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What is Obsessive Compulsive Disorder (OCD)?

Updated: Jan 14, 2021

The typical idea that comes to mind when we think of a person with OCD is someone that straightens and tidies everything in sight; someone who gets annoyed when things aren’t tidy. However, characteristics of OCD can range from, someone who cannot stop washing their hands, someone who has to double check you aren’t mad at them a few times a day, or someone who does some behaviour that we might think is strange, such as tapping the light switch over and over.

When we think of the word “obsessed”, we tend to think of that friend that is very into that band, or has every single Harry Potter thing available. In psychology, the word has a different meaning. An obsession is a thought, image, or urge that just keeps coming back. We can try to think about other things or tell ourselves the thought is silly, and yet it still continues. Having this persistent obsession can lead to people starting to question their own reality, resulting in feelings of anxiety, worry, annoyance, and fear. An example of an intrusive thought could be “You left the oven on. The house will burn down”. The first few times this thought comes back, it’s easy to push it away; “No, I’m pretty sure I turned it off before I left for work”. But then the thought continues, and sometimes we can start to think “Did I turn it off? Yes, yes I am sure I did. But what if I didn’t?”. This is how obsessions can lead to compulsions, the second part of OCD. A compulsion is an act or a thought that neutralises the obsession and gets rid of that feeling, at least for a little while. An example could be washing your hands if the thought is around contamination. So compulsions help in the short term, but then the obsession often comes back; “You didn’t wash your hands properly, you will make someone sick”; “The house will burn down”. When this happens, we often do the compulsion again, because it worked the first time right?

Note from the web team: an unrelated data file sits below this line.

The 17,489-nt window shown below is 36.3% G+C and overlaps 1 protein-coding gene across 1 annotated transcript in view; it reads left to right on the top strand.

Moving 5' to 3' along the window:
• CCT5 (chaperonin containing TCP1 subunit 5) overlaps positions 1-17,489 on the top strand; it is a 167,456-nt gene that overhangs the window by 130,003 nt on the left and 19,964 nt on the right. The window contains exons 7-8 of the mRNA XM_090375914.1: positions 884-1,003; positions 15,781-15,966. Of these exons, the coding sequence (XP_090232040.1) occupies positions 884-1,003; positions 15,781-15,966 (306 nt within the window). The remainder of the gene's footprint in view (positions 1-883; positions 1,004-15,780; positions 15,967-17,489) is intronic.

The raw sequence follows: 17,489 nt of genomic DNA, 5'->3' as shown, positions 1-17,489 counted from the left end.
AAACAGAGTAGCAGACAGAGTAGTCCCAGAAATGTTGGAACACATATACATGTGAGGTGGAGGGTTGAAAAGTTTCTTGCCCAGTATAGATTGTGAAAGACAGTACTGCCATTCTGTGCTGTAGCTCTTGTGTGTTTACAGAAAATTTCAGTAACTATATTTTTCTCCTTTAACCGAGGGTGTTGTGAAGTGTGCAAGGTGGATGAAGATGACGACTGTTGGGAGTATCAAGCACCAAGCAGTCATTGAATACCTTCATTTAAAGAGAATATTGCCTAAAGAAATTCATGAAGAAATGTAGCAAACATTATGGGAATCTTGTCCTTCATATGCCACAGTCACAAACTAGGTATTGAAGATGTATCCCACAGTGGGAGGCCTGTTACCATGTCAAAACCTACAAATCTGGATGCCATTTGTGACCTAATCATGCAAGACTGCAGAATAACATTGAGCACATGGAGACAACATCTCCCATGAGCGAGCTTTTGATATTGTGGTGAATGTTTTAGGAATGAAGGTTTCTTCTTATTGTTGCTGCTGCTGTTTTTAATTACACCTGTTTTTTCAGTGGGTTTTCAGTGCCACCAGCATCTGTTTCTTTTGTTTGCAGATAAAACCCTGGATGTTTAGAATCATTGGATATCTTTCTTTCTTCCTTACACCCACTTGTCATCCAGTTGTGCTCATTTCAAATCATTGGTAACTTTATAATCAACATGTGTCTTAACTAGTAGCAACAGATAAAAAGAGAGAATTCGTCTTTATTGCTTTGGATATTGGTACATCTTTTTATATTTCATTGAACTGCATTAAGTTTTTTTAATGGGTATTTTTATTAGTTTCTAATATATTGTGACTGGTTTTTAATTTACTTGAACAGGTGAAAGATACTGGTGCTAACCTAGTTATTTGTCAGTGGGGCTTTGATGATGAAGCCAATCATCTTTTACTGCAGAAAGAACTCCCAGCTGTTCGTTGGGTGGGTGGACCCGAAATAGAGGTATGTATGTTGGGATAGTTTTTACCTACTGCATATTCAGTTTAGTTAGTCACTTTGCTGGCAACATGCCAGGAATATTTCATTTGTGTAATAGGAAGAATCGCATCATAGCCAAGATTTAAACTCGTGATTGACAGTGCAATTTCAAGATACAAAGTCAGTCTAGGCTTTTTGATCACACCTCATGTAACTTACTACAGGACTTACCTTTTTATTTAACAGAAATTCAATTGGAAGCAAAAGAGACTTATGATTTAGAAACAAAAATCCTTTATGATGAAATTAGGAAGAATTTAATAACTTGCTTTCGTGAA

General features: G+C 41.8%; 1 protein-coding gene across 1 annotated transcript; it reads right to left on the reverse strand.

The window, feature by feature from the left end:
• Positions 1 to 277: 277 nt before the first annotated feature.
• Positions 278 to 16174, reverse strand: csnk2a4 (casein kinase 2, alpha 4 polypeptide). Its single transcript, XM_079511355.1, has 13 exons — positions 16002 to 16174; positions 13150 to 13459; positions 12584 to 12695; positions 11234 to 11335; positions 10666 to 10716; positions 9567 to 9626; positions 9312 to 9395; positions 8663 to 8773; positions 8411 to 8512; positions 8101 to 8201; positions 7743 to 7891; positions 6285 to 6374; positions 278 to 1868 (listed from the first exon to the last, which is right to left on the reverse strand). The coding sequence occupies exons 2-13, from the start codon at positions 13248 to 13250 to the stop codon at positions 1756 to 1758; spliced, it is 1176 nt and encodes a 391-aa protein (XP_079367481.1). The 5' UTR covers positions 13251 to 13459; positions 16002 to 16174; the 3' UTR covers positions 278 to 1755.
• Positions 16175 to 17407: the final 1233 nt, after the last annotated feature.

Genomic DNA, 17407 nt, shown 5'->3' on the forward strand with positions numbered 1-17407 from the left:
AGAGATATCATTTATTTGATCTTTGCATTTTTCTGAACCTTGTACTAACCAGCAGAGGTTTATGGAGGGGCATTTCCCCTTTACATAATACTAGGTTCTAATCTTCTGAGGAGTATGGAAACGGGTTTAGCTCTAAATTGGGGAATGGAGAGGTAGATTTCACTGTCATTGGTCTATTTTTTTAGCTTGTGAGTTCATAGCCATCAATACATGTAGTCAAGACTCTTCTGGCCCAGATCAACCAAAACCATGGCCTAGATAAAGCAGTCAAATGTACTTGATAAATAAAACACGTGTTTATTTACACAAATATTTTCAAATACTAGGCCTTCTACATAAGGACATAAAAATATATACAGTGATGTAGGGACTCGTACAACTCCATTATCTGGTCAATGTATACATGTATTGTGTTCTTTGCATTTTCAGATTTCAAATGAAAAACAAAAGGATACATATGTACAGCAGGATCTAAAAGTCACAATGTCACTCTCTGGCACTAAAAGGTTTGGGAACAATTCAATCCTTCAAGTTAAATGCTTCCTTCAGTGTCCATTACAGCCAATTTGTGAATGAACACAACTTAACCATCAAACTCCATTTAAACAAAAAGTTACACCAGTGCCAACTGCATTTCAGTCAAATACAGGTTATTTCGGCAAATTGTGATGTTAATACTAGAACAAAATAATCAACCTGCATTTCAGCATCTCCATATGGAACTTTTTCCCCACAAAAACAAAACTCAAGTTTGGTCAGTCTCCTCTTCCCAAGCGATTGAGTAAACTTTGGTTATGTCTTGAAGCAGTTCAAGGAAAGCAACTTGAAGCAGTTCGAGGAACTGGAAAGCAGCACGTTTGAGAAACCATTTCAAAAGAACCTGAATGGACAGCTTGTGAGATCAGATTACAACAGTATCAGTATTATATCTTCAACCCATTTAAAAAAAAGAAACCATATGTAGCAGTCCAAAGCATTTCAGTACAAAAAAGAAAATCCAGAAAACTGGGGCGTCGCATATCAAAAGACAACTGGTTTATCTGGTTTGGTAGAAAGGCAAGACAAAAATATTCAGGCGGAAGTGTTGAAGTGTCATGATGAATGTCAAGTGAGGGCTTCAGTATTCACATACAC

This is how OCD can develop. We can end up repetitively doing things that we can clearly tell are not necessary and take up a lot of time, but we do them “just in case”. What we know about compulsions from research is that while they reduce anxiety in the short-term, they increase it in the long term. If you feel like this describes you or someone you know, they might benefit from having a conversation with their GP or psychologist. OCD is very treatable, and we don’t have to do the compulsions again and again to find relief.

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